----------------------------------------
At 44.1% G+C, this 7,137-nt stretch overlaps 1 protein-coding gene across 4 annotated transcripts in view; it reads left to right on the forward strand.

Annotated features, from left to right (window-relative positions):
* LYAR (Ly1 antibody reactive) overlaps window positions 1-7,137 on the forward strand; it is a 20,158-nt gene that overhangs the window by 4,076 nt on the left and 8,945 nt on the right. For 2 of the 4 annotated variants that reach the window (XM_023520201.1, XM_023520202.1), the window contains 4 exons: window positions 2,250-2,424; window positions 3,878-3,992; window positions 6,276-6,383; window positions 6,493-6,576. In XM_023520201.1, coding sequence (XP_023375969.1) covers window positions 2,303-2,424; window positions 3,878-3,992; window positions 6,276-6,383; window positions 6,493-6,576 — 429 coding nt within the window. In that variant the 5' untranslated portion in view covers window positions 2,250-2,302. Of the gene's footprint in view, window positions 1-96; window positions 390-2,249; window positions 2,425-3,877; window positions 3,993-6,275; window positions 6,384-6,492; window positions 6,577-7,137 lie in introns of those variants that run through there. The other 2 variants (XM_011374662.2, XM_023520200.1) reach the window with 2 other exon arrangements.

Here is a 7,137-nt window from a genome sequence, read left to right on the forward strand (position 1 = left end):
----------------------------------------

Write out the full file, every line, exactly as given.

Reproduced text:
At 44.1% G+C, this 7,137-nt stretch overlaps 1 protein-coding gene across 4 annotated transcripts in view; it reads left to right on the forward strand.

Annotated features, from left to right (window-relative positions):
* LYAR (Ly1 antibody reactive) overlaps window positions 1-7,137 on the forward strand; it is a 20,158-nt gene that overhangs the window by 4,076 nt on the left and 8,945 nt on the right. For 2 of the 4 annotated variants that reach the window (XM_023520201.1, XM_023520202.1), the window contains 4 exons: window positions 2,250-2,424; window positions 3,878-3,992; window positions 6,276-6,383; window positions 6,493-6,576. In XM_023520201.1, coding sequence (XP_023375969.1) covers window positions 2,303-2,424; window positions 3,878-3,992; window positions 6,276-6,383; window positions 6,493-6,576 — 429 coding nt within the window. In that variant the 5' untranslated portion in view covers window positions 2,250-2,302. Of the gene's footprint in view, window positions 1-96; window positions 390-2,249; window positions 2,425-3,877; window positions 3,993-6,275; window positions 6,384-6,492; window positions 6,577-7,137 lie in introns of those variants that run through there. The other 2 variants (XM_011374662.2, XM_023520200.1) reach the window with 2 other exon arrangements.

Here is a 7,137-nt window from a genome sequence, read left to right on the forward strand (position 1 = left end):